logic, stored on the CRSM for execution on a processor, to;
examine a packet to determine whether the packet is an incoming packet or an outgoing packet, wherein the packet corresponds to a source internet protocol (IP) address, a destination IP address and a port number;
if the packet is an outgoing packet, store in a table, in conjunction with the source IP address and the port number, an indication that the source IP address represents a potential threat; and
if the packet is an incoming packet, correlate the destination IP address and port number with source IP address and port numbers, respectively of entries in the table; and
if the destination IP address and the port number match a source IP address and port number of an entry in the table, store, in all entries in the table with a source IP address corresponding to the destination IP address, an indication that the source IP represents a non-threat; and
if the destination IP address matches a source IP address and the port number does not correlate to a corresponding port number, store, in all entries in the table with a source IP address corresponding to the destination, an indication that the source IP address represents a threat.
8. The computer programming product of claim 7, the logic further comprising logic for blacklisting the source IP address if the destination IP address and the port number do not correlate with a source IP address and port number of an entry in the table.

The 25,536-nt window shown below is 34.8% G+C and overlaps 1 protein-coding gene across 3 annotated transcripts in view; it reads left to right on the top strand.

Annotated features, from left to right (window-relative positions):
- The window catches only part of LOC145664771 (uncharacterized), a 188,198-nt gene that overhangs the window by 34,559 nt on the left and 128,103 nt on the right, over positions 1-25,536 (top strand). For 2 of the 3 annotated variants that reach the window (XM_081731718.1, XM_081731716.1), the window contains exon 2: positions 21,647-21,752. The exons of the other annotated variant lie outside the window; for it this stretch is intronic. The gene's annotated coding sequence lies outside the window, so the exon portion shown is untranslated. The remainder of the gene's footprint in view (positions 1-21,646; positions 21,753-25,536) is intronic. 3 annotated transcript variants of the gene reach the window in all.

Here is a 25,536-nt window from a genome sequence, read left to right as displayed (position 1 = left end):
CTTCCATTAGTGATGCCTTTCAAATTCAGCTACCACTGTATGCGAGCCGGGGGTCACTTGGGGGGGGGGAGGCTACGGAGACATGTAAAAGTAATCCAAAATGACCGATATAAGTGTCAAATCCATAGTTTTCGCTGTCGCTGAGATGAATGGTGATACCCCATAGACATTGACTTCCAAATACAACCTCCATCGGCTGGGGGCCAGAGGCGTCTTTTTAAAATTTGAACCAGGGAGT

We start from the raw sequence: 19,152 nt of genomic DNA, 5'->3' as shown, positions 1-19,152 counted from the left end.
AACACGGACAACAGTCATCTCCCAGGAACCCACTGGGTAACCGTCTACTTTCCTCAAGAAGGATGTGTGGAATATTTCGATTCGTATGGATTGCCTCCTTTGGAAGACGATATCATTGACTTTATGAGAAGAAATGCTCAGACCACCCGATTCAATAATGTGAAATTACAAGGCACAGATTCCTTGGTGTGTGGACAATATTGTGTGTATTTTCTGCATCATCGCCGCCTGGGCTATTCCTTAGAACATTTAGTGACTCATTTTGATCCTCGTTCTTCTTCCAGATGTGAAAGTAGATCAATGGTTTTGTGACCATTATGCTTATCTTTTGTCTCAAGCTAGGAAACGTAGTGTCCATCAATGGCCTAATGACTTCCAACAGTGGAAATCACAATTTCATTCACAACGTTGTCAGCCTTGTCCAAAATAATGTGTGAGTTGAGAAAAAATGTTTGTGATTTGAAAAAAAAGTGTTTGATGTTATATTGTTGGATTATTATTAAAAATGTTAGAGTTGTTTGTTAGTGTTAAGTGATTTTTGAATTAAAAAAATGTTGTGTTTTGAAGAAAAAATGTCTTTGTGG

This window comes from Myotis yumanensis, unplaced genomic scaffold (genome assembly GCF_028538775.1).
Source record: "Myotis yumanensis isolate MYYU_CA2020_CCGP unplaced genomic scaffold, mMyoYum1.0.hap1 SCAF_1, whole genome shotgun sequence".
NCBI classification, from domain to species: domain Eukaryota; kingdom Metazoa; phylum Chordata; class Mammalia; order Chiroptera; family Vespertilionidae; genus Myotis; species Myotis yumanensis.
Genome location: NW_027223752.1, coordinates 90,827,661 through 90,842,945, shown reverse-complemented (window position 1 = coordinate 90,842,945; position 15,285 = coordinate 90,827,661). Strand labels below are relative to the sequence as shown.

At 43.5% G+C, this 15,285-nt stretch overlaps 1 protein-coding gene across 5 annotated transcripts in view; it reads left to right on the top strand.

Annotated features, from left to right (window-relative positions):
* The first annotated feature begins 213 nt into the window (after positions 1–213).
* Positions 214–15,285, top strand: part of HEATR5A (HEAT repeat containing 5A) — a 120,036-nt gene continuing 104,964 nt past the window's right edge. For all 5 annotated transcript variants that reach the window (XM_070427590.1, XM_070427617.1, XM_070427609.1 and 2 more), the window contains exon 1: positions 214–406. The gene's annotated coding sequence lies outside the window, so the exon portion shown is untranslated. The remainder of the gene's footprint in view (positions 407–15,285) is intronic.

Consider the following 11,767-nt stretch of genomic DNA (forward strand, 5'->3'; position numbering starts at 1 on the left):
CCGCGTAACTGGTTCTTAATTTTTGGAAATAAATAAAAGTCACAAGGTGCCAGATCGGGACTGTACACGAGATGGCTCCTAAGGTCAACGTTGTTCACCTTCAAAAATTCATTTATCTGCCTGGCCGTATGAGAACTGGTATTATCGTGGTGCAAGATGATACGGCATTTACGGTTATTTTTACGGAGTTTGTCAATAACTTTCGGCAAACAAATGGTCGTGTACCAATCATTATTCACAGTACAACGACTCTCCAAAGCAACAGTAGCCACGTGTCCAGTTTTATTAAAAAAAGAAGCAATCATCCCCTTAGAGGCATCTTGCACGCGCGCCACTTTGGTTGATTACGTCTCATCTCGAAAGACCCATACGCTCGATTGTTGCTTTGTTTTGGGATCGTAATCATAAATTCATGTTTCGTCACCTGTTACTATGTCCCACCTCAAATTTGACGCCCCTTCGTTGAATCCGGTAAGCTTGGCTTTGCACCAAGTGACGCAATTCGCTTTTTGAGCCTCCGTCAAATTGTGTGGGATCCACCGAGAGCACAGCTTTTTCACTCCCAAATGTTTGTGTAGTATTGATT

9. The computer programming product of claim 7, the logic further comprising logic for preventing transmission of the packet to the destination IP address if the destination IP address has been stored in conjunction with an indication that the destination IP address is a threat.
10. The computer programming product of claim 7, the logic further comprising logic for transmitting the packet to the destination IP address and port number if the destination IP address has been stored in conjunction with an indication that the destination IP address is a non-threat.
11. The computer programming product of claim 7, wherein the logic is executed on a firewall.
12. The computer programming product of claim 7, wherein the table is a port address translation (PAT) table.
13. A firewall, comprising:
a processor;